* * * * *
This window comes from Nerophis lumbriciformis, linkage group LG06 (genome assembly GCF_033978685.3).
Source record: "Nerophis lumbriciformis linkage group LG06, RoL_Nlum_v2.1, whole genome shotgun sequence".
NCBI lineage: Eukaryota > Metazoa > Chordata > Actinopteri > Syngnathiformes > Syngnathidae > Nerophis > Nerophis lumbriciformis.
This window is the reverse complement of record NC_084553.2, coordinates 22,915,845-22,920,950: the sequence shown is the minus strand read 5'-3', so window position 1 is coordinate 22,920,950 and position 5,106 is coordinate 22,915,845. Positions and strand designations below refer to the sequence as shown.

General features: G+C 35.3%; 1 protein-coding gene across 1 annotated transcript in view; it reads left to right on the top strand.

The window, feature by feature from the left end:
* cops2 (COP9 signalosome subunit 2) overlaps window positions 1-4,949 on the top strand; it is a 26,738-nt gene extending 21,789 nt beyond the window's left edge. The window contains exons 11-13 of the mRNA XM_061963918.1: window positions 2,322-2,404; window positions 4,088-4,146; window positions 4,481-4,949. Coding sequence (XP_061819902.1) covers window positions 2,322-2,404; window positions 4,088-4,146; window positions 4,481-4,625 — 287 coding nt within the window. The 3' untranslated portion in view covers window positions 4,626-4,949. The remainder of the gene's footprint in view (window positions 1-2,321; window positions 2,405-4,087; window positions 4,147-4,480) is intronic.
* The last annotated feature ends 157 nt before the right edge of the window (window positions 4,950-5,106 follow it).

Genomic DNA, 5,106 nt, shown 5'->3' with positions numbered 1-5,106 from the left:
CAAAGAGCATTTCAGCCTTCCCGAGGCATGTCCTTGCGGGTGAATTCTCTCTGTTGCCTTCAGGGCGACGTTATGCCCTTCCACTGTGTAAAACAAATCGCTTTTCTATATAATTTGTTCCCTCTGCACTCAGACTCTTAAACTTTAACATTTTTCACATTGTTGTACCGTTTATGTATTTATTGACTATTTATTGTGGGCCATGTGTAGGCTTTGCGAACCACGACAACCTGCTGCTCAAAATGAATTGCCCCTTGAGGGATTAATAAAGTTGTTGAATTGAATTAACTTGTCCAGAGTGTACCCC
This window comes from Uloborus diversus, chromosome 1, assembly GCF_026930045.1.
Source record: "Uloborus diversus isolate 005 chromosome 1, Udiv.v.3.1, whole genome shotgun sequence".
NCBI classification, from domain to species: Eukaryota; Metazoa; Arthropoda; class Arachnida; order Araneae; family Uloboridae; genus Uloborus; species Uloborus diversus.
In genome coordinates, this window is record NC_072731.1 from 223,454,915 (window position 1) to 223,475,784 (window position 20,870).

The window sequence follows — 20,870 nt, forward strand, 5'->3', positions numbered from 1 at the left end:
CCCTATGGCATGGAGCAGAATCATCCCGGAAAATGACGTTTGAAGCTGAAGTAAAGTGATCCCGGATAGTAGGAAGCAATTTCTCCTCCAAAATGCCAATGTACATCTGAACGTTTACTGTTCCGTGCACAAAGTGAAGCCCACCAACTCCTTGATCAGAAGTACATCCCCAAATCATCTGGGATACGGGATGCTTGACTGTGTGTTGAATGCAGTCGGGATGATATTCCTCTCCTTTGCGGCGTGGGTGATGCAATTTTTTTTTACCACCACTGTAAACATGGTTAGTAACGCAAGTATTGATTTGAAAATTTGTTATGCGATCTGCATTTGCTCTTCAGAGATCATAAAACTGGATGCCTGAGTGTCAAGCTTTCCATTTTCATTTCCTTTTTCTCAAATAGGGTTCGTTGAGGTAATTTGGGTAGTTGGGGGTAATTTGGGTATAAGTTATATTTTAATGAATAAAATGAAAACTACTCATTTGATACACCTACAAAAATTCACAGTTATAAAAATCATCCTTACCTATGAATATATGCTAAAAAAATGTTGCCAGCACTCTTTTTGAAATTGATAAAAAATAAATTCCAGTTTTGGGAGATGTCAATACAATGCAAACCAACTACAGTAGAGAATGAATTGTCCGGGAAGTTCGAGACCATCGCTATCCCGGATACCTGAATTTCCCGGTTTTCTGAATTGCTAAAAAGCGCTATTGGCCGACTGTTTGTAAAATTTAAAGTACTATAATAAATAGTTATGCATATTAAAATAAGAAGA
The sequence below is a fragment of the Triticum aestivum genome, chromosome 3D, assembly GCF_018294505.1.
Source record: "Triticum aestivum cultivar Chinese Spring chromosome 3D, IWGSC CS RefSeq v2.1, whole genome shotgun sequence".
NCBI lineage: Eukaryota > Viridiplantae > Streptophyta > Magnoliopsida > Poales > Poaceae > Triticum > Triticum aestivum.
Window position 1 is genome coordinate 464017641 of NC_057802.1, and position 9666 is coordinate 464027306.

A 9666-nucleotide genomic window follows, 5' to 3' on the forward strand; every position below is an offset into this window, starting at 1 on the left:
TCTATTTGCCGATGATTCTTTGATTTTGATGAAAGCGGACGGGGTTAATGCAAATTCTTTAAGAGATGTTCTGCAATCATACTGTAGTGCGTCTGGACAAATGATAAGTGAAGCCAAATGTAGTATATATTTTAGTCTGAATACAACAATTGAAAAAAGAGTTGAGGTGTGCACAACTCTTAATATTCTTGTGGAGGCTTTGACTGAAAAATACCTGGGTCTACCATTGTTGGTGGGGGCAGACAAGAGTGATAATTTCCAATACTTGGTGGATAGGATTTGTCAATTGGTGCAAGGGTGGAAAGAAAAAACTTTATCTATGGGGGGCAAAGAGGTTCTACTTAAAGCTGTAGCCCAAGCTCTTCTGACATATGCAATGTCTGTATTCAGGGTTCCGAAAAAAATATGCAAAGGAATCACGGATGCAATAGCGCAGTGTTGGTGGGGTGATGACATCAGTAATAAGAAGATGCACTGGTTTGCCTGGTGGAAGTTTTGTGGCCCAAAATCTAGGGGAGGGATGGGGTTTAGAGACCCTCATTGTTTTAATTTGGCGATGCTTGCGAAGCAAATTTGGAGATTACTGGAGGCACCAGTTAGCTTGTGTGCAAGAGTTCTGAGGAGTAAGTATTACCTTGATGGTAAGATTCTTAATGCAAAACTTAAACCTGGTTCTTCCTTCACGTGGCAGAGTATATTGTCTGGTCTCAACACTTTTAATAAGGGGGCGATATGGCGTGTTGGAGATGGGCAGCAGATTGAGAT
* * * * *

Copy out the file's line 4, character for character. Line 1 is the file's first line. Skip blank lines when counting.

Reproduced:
This window is the reverse complement of record NC_084553.2, coordinates 22,915,845-22,920,950: the sequence shown is the minus strand read 5'-3', so window position 1 is coordinate 22,920,950 and position 5,106 is coordinate 22,915,845. Positions and strand designations below refer to the sequence as shown.